State Health Commissioner reveals details of pilot health care program

CHESTERTOWN - Health clinics and hospitals in the Adirondack region will be able to offer more attentive primary care when a state pilot program is launched this summer, the state's top medical official said Wednesday.

State Health Commissioner Richard Daines revealed details of the program as he visited the Chester-Horicon Health Center and talked with Dr. John Rugge, founder of the center and 10 similar ones in the Adirondack region.

Rugge helped Daines and other state officials engineer the new Adirondack Region Medical Home Pilot, which is expected to boost primary care and disease prevention while encouraging more attentive care for those with chronic diseases, Daines said Wednesday.

Preliminary studies have indicated such an approach will improve public health while reducing the costs of ever-rising medical expenses paid by the state and health insurance companies.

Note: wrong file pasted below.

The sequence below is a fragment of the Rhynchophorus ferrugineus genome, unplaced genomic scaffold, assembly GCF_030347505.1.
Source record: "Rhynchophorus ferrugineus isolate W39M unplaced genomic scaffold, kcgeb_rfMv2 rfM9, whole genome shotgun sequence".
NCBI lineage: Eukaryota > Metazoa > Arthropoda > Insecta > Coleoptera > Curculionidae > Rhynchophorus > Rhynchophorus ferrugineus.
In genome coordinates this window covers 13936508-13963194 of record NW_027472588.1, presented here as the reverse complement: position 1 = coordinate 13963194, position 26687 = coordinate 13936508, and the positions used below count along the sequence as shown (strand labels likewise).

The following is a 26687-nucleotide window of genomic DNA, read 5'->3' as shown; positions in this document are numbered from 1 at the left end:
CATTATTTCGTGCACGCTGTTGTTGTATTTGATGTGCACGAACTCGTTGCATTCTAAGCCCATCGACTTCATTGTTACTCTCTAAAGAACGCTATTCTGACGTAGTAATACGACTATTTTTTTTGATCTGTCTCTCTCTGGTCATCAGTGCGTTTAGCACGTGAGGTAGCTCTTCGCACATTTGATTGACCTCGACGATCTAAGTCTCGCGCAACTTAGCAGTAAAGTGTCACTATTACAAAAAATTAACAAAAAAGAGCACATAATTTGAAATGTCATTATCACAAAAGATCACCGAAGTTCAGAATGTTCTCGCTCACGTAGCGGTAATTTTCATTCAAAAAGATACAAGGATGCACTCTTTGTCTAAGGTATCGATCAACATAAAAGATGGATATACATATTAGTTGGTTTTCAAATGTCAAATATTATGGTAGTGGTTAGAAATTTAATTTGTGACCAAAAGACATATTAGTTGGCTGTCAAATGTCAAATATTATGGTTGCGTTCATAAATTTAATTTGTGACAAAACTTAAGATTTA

The state, insurers and health maintenance organizations will all be contributing to the cost of boosted payments for primary care and preventive services to hospitals, clinics and private practices throughout the Adirondacks .

Participating primary care providers include Hudson Headwaters Health Network health centers in Warren and Essex counties, Inter-Lakes Health in Ticonderoga, Smith House Health Care Center in Willsboro, Elizabethtown Community Hospital, Champlain Valley Physicians Hospital and doctors in the Plattsburgh area, and the Adirondack Medical Center based in Saranac Lake .

Participating payers include the state - through Medicaid and its civil service program - and private insurers BlueShield of Northeastern New York, Empire Blue Cross, Excellus, Fidelis Care, MVP Healthcare, and United Healthcare.

The pilot program is expected to strengthen primary care provided by family doctors to keep people healthier and minimize hospital care, Daines said.

Rugge and Daines said that the program was designed to encourage health care that was comprehensive, coordinated and family-centered.

"This state has far too much inpatient cost," Daines said. "We have high rates of preventable hospitalization-it's time we shift our focus to primary preventative care."

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